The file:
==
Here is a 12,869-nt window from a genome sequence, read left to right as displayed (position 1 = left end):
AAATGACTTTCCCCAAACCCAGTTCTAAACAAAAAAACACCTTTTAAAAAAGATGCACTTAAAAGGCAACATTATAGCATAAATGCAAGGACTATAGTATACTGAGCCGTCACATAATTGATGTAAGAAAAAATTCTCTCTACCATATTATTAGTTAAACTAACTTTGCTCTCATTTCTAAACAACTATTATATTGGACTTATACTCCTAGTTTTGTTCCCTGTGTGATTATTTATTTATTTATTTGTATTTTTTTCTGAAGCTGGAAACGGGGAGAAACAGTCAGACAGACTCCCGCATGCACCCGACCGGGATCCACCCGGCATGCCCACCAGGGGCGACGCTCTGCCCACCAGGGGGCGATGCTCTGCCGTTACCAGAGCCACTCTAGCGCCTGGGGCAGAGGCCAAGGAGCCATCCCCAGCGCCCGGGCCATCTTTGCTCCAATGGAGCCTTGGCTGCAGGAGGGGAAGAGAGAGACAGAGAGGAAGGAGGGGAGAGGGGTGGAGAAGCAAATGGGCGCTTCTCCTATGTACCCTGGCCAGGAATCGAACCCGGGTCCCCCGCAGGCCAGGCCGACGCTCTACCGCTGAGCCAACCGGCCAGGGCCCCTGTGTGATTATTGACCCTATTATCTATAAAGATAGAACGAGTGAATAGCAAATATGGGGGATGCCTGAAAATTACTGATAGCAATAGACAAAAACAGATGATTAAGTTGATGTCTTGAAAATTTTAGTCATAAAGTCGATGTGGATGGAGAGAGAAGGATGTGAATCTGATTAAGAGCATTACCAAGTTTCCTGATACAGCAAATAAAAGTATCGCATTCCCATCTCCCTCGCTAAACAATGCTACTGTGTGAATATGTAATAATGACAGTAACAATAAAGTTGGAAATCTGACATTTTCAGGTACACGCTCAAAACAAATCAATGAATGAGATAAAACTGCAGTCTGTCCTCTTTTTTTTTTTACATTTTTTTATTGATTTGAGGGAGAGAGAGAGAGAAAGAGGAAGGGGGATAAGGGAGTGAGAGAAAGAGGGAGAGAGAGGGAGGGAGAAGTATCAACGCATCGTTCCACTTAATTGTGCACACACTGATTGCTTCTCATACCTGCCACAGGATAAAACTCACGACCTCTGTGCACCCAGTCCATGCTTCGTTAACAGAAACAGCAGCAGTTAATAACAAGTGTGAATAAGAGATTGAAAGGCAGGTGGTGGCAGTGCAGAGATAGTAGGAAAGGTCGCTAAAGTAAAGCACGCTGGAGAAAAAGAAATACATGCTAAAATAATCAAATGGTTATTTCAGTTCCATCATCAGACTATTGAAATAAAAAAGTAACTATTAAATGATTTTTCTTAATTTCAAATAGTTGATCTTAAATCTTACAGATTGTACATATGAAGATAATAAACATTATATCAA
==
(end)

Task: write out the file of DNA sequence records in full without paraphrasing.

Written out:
Here is a 12,869-nt window from a genome sequence, read left to right as displayed (position 1 = left end):
AAATGACTTTCCCCAAACCCAGTTCTAAACAAAAAAACACCTTTTAAAAAAGATGCACTTAAAAGGCAACATTATAGCATAAATGCAAGGACTATAGTATACTGAGCCGTCACATAATTGATGTAAGAAAAAATTCTCTCTACCATATTATTAGTTAAACTAACTTTGCTCTCATTTCTAAACAACTATTATATTGGACTTATACTCCTAGTTTTGTTCCCTGTGTGATTATTTATTTATTTATTTGTATTTTTTTCTGAAGCTGGAAACGGGGAGAAACAGTCAGACAGACTCCCGCATGCACCCGACCGGGATCCACCCGGCATGCCCACCAGGGGCGACGCTCTGCCCACCAGGGGGCGATGCTCTGCCGTTACCAGAGCCACTCTAGCGCCTGGGGCAGAGGCCAAGGAGCCATCCCCAGCGCCCGGGCCATCTTTGCTCCAATGGAGCCTTGGCTGCAGGAGGGGAAGAGAGAGACAGAGAGGAAGGAGGGGAGAGGGGTGGAGAAGCAAATGGGCGCTTCTCCTATGTACCCTGGCCAGGAATCGAACCCGGGTCCCCCGCAGGCCAGGCCGACGCTCTACCGCTGAGCCAACCGGCCAGGGCCCCTGTGTGATTATTGACCCTATTATCTATAAAGATAGAACGAGTGAATAGCAAATATGGGGGATGCCTGAAAATTACTGATAGCAATAGACAAAAACAGATGATTAAGTTGATGTCTTGAAAATTTTAGTCATAAAGTCGATGTGGATGGAGAGAGAAGGATGTGAATCTGATTAAGAGCATTACCAAGTTTCCTGATACAGCAAATAAAAGTATCGCATTCCCATCTCCCTCGCTAAACAATGCTACTGTGTGAATATGTAATAATGACAGTAACAATAAAGTTGGAAATCTGACATTTTCAGGTACACGCTCAAAACAAATCAATGAATGAGATAAAACTGCAGTCTGTCCTCTTTTTTTTTTTACATTTTTTTATTGATTTGAGGGAGAGAGAGAGAGAAAGAGGAAGGGGGATAAGGGAGTGAGAGAAAGAGGGAGAGAGAGGGAGGGAGAAGTATCAACGCATCGTTCCACTTAATTGTGCACACACTGATTGCTTCTCATACCTGCCACAGGATAAAACTCACGACCTCTGTGCACCCAGTCCATGCTTCGTTAACAGAAACAGCAGCAGTTAATAACAAGTGTGAATAAGAGATTGAAAGGCAGGTGGTGGCAGTGCAGAGATAGTAGGAAAGGTCGCTAAAGTAAAGCACGCTGGAGAAAAAGAAATACATGCTAAAATAATCAAATGGTTATTTCAGTTCCATCATCAGACTATTGAAATAAAAAAGTAACTATTAAATGATTTTTCTTAATTTCAAATAGTTGATCTTAAATCTTACAGATTGTACATATGAAGATAATAAACATTATATCAA